I understand the fascination with Don’t Worry Darling. I, too, chuckled at Chris Pine’s apparent disinterest of any promotional event at the Venice Film Festival. So titillated was I by the sight of an unbothered Florence “Miss Flo” Pugh with her Aperol spritz raised skyward that I that I caught myself reposting the video to my Instagram story. But if I’m forced to feign interest in Spitgate, rumors of an onset affair and falling out, or this more-rotten-than-fresh film for another week, I’m determined to make Brendan Fraser a part of the discourse. Why? Because he deserves it, after Hollywood tried to chew him up and spit him out.
In case you were too busy investigating the aforementioned epic, Fraser received a six-minute standing ovation for what’s being called his “comeback role” at the same festival just one night earlier. In Darren Aronofsky’s The Whale, Fraser plays Charlie, an obese English teacher trying to reconnect with his estranged teenage daughter before he dies of congestive heart failure. While the film has generated blowback, with some critics calling it fatphobic and decrying the cosmetics and technology used to alter Fraser’s appearance, the actor’s return to the silver screen has been overwhelmingly lauded as a must-see.
“[Brendan Fraser’s] performance is strangely beautiful, one of those rare roles that seems to draw on years, if not decades, of a performer’s personal misfortunes and harness them into something profound,” wrote The Film Stage critic Rory O’Connor.
When a video of Fraser weeping to a chorus of applause at the festival went viral, even former co-star, Dwayne “The Rock” Johnson, tweeted that he was “rooting” for Fraser: “Man this makes me so happy to see this beautiful ovation for Brendan. He supported me coming into his Mummy Returns franchise for my first ever role.”
The Rock is hardly the only one hoping that The Whale is a harbinger for a “Brendanaissance” following his marked disappearance from the public eye. If you’re not a child of the ’90s, you may not realize the chokehold Fraser once had on Hollywood. In the beginning of the decade, Fraser became a household name after appearing on Encino Man and With Honors. By 2000, after George of the Jungle and The Mummy, it appeared the actor was primed for lifelong superstardom. Instead, his career tapered off, with memorable performances mysteriously becoming fewer and further in between.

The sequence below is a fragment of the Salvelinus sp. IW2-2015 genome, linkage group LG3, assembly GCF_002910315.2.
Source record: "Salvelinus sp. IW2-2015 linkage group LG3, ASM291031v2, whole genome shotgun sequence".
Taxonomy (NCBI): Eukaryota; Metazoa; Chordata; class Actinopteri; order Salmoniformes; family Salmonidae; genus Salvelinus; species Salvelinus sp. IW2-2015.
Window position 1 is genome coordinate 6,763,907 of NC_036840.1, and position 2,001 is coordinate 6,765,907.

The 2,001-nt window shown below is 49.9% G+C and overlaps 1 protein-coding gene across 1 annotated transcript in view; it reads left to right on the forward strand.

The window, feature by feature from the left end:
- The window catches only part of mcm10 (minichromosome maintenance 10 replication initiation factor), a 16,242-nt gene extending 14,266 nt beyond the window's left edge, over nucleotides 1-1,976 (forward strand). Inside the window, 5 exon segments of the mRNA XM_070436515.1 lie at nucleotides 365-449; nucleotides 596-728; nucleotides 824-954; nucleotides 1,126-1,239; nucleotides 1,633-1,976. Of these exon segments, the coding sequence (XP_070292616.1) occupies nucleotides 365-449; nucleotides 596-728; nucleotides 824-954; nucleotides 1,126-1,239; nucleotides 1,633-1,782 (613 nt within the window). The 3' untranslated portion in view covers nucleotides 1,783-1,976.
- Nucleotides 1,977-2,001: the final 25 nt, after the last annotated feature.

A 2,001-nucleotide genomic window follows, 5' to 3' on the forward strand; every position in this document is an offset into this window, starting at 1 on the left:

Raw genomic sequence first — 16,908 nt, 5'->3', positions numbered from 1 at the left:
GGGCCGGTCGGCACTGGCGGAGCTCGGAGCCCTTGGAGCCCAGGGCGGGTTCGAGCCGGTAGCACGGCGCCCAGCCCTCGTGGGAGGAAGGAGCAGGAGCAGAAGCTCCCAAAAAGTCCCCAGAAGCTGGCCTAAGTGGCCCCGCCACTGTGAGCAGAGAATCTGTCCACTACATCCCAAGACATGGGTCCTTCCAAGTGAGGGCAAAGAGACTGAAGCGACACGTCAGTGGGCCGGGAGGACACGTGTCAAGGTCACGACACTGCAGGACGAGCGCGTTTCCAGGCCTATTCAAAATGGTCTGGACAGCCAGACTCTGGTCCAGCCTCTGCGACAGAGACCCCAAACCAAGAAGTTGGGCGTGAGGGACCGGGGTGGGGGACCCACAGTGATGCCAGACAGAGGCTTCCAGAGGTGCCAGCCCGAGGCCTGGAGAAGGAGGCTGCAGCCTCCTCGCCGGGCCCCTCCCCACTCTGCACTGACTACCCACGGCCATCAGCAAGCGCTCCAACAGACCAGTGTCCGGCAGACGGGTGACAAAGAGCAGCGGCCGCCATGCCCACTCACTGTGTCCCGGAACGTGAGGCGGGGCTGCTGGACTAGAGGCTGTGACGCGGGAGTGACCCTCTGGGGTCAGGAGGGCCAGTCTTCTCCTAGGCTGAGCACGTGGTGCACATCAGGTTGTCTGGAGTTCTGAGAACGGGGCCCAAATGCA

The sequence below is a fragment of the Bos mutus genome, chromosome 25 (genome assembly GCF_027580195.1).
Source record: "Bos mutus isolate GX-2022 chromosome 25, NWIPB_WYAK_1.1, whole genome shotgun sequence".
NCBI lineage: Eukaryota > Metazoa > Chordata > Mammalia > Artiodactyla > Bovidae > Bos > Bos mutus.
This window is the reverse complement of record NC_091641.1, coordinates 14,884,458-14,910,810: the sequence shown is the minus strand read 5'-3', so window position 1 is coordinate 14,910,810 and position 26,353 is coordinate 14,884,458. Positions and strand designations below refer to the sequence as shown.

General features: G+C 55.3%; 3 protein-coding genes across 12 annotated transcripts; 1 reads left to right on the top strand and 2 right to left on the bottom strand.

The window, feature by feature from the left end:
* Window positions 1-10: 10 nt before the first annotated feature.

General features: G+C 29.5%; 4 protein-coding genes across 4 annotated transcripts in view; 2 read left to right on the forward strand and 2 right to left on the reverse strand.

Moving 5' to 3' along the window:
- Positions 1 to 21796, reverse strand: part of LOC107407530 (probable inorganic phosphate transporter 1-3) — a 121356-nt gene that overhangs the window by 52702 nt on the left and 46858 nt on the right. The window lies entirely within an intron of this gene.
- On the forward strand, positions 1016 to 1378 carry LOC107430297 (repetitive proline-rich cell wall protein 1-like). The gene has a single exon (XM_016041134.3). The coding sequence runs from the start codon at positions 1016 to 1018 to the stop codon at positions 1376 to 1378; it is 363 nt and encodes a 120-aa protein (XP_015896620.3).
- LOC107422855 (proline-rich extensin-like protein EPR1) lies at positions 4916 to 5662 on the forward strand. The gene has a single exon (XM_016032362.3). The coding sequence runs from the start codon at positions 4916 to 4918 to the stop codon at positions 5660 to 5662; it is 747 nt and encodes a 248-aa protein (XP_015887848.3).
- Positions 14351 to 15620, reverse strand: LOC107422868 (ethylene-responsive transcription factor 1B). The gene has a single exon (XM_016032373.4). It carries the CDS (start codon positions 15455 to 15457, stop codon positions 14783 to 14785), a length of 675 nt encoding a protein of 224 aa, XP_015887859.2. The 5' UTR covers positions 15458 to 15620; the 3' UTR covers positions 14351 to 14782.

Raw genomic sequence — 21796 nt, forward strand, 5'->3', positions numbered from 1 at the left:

It wasn’t until a poignant GQ profile in 2018—during the hight of #MeToo reporting—that he shared some context for his disappearance. Fraser said that he was “blacklisted” from the industry after alleging that Phillip Berk, the former president Hollywood Foreign Press Association, sexually assaulted him at a luncheon at the Beverly Hills Hotel in 2003.
“I felt like a little kid. I felt like there was a ball in my throat. I thought I was going to cry,” Fraser recalled of the incident, in which Berk allegedly grabbed Fraser’s buttocks without consent.
Berk denied the incident and, in a statement to GQ, said, “Mr. Fraser’s version is a total fabrication.” He added that he wrote a letter to Fraser, but said that the “apology admitted no wrongdoing” and was instead “the usual ‘If I’ve done anything that upset Mr. Fraser, it was not intended and I apologize.’”
Fraser also recounted to GQ all of the other ways the industry was hard on his body—namely, while shooting a series of demanding action films, including The Mummy franchise: “This is gonna really probably be a little saccharine for you,” Fraser told GQ’s Zach Baron. “But I felt like the horse from Animal Farm, whose job it was to work and work and work. Orwell wrote a character who was, I think, the proletariat. He worked for the good of the whole, he didn’t ask questions, he didn’t make trouble until it killed him. ...I don’t know if I’ve been sent to the glue factory, but I’ve felt like I’ve had to rebuild shit that I’ve built that got knocked down and do it again for the good of everyone.”
Throughout the last decade of his career, Fraser has had a few meaty roles, like his turn in The Affair, but it hasn’t compared to his run in the ’90s. As a 28-year-old woman who grew up with Fraser, I’m elated by the notion of him finally being recognized as someone capable of more than just being a charismatic action hero. But more than that though, I’m borderline misty-eyed at the thought of him proving to Hollywood—and more importantly, to himself—that he doesn’t have to be defined by the harm he’s had to suffer. He’s not an underdog—he’s just finally getting what he should’ve received years ago, like opportunities to exhibit the range true Fraser fans always suspected was there. After The Whale, he’s set to star in a handful of promising projects, including Martin Scorsese’s Killers of the Flower Moon.
If there’s one thing that unites the masses as swiftly as salacious Hollywood lore, it’s a redemption story. Welcome back, Brendan Fraser. Sorry it’s taken this long for you to get the ’naissance you deserve.